Honestly, I am not sure what I am waiting for.  I did want this to happen.  I wanted to stop, but I also wanted him to want to stop.  Both seem to be happening, so why I am having so much trouble letting go?

Things I thought about Parenting, before I was a Parent

Wow, was I ever a judgey moron about parenting.  Even before I was pregnant.  What right did I have?  I knew nothing.  Ok, I still know very little, but I have completely abandoned my judgements and plenty of the ideas about how I was going to win this parenting contest.

First Lesson?  Parenting is not a contest.

I thought that being a parent was being on display for all the world to judge you in some almighty competition.  

So who were the winners?  They were the ones who did everything right, nothing taboo.  Those who were just crunchy enough to be called “cool parents”, just involved enough to be called “loving parents”, just crazy enough to be called “smart parents”.  Their children never misbehaved, they hit all their milestones approximately 25% early, they always measured spot on the growth charts, they made straight A’s, they were team captains, they were basically Stepford children.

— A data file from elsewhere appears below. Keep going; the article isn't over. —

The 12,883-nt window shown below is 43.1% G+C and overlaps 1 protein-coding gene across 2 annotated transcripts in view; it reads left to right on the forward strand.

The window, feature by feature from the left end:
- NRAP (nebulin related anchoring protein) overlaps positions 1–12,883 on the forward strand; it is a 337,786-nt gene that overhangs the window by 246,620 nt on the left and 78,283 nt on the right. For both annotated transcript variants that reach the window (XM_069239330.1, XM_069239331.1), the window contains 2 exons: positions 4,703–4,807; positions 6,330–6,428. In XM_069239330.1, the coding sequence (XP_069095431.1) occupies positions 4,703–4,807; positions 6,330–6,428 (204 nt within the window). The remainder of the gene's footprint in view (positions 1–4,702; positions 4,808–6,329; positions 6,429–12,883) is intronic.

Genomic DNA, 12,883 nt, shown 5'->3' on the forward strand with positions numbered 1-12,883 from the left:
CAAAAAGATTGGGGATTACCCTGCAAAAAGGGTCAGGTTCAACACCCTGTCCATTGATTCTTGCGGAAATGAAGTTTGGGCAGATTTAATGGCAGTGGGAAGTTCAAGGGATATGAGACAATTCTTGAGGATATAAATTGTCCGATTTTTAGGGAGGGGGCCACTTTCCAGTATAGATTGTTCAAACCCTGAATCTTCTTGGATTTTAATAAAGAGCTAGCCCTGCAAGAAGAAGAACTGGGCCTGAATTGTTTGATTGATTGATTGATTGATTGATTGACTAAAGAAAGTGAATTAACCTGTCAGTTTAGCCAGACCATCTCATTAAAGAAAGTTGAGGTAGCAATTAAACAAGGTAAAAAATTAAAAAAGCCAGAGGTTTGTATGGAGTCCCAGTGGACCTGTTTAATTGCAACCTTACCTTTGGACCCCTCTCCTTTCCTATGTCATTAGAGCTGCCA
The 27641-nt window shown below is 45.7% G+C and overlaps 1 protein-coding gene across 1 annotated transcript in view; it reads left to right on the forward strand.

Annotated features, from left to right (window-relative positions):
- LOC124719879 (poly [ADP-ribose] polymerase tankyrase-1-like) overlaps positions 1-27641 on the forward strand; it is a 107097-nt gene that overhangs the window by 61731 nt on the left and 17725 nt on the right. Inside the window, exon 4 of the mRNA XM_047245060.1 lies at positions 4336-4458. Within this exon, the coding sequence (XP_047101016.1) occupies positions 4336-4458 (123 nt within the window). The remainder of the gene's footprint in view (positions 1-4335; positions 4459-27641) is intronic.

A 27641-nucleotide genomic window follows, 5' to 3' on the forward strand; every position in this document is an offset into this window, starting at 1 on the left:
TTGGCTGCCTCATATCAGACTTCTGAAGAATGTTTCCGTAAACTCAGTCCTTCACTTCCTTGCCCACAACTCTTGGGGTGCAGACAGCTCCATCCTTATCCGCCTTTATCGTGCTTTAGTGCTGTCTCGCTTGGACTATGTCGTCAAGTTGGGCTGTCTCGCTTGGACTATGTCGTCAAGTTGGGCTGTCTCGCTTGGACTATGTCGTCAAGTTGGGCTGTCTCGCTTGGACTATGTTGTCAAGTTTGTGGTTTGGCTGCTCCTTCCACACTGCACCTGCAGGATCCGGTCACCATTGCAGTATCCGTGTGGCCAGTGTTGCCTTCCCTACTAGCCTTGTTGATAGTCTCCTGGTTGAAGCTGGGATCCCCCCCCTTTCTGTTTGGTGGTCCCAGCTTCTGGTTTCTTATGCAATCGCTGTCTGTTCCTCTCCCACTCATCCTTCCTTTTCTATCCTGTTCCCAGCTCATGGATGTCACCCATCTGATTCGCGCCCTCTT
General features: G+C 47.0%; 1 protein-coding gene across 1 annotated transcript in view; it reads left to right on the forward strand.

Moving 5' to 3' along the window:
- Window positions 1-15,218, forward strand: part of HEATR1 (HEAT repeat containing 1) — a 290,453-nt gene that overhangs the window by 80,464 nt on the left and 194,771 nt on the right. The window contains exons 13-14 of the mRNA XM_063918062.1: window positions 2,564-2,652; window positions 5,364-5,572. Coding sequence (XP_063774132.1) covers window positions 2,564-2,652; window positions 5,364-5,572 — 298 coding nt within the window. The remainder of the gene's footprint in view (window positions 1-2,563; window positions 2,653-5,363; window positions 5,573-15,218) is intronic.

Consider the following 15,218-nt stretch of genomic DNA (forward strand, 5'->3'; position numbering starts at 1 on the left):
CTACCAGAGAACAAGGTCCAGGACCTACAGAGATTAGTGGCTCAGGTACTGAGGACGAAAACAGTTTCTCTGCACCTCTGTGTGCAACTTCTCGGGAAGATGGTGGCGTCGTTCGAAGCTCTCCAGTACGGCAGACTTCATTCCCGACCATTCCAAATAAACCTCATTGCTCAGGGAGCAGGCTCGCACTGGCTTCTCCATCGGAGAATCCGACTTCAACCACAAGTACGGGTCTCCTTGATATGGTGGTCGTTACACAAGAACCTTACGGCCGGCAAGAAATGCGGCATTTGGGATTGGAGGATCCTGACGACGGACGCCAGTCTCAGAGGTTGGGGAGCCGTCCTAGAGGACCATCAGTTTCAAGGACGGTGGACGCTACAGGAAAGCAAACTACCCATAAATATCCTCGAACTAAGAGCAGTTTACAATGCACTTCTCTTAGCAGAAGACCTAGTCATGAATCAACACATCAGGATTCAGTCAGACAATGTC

Lesson: I am not a Stepford wife, I will not have stepford children.  I do not actually want stepford children.

Who did I think was judging all of these well-meaning, but obviously failing parents?  Me, you, everyone.  I judged them.

  • That poor, tired looking mother who’s child was punching the floor in front of the new Ninja Turtles toy demanding that it be added to the cart.
  • That mortified couple who’s baby was screaming for an entire three hour flight despite being walked, changed, sung to, whatever, they were clearly disturbing my trashy romance novel, how dare they!
  • That scatterbrained parent that showed up to the library for story time a day late and an hour early.  Doesn’t she know how to sync her iCal to the library website?  What is this the stone age?  Who gets dates/times wrong?
  • That father dragging their toddler around Disney World on a leash.  What is she, some sort of animal?
  • All of those countless parents enjoying their meals and their spouses, while the children sat disconnected and fully engaged in some youtube video or Minecraft something or other.